• Thanks for the extra info Karen, it so good to share tips! I think I will try plantinng further apart next year, it has to be worth a try, but like you I’m short on space
        I’ve heard of Black Krim, in fact a number of Russian and Eastern European varieties are said to do well here in the UK, for the reasons you mentioned. and if the taste really is a WOW then count me in. I know a number of providers here and in France, so I won’t have to take you up on your kind offer, but thank you all the same.
        thanks again Karen

      • Karen says:

        If the Black Krim from the last two years are a true indicator of their flavor, I would say yes to planting them. I’m happy that you can get the seed but always happy to share in the future if needed. That’s what friends are for.

      • Bless you Karen ! and yes that is what friends are for :)
        iIdon’t know if you know the company but Seeds of Kokopelli have some amazing varieties – all heirloom and organic, they are a French organisation that campains too. you may have seen their seed packets on your travels around Europe. I’m going to spend some time on their website this coming winter, when I can’t get out because it’s too cold. Something nice to look forward to !

      • Karen says:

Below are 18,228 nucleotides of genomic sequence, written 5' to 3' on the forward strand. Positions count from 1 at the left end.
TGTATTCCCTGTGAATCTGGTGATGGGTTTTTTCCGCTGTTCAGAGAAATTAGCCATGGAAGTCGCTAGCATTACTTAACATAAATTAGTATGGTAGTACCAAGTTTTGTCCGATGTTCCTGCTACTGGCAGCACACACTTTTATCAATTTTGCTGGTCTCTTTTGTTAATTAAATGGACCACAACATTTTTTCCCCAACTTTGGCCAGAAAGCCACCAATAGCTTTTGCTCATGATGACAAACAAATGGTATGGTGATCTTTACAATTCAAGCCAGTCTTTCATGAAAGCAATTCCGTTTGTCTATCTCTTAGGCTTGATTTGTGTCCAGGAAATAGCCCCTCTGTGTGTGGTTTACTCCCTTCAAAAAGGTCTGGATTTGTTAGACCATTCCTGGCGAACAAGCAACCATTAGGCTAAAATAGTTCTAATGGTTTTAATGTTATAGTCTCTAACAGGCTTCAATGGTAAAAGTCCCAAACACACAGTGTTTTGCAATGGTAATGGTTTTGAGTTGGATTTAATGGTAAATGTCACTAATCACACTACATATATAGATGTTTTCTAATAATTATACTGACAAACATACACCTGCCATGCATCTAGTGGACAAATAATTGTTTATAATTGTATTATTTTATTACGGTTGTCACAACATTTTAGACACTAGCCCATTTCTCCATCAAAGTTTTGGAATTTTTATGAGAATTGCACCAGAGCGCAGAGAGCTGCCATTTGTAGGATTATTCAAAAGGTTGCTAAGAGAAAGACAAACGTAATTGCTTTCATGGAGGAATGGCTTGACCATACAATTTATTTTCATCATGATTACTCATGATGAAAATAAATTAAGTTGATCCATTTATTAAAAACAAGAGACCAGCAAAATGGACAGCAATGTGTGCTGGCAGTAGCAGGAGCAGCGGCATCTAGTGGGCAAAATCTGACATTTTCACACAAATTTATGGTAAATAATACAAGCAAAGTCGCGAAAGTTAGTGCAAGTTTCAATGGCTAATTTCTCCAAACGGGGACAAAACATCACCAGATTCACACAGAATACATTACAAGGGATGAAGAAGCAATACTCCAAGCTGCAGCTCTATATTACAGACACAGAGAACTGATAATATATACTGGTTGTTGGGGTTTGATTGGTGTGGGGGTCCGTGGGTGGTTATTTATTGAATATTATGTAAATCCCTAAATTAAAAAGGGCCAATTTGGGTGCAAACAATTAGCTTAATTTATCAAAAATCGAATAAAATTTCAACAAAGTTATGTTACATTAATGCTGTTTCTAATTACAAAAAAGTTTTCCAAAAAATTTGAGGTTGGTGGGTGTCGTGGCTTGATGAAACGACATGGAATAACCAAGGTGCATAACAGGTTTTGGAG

Yes, winter is a good time to spend hours researching what will go into our gardens come planting season.

  31. Little Sis says:

    My tomato plant look just like yours. So frustrating. And these are the ones that came back from a tomato hornworm eating them down to nubs as juveniles. It’s been a rough summer. Your toms look delicious though.

    • Karen says:

      Hi Little Sis, I’m sorry to hear that you are having the same problem. I knew that you were stalking grasshoppers last month but tomato hornworms on top of it all can get to you. As they say, “there is always next year”. The battle with Mother Nature is not for sissies…just remember that.

  32. viveka says:

    I understand what .. problems those worms brings you – but you manage to make it very cute – what a fantastic shot of the hornworm – stunning photo. It looks massive.
    Heartbreaking that your lovely tomatoes are … attacked – hopefully you will be able to eat those wonderful tomatoes for quite a while – what happen if you take all leaves of the plants ????? Not much of a gardener myself – would en have a clue what to do. Still wonderful photo …

    • Karen says: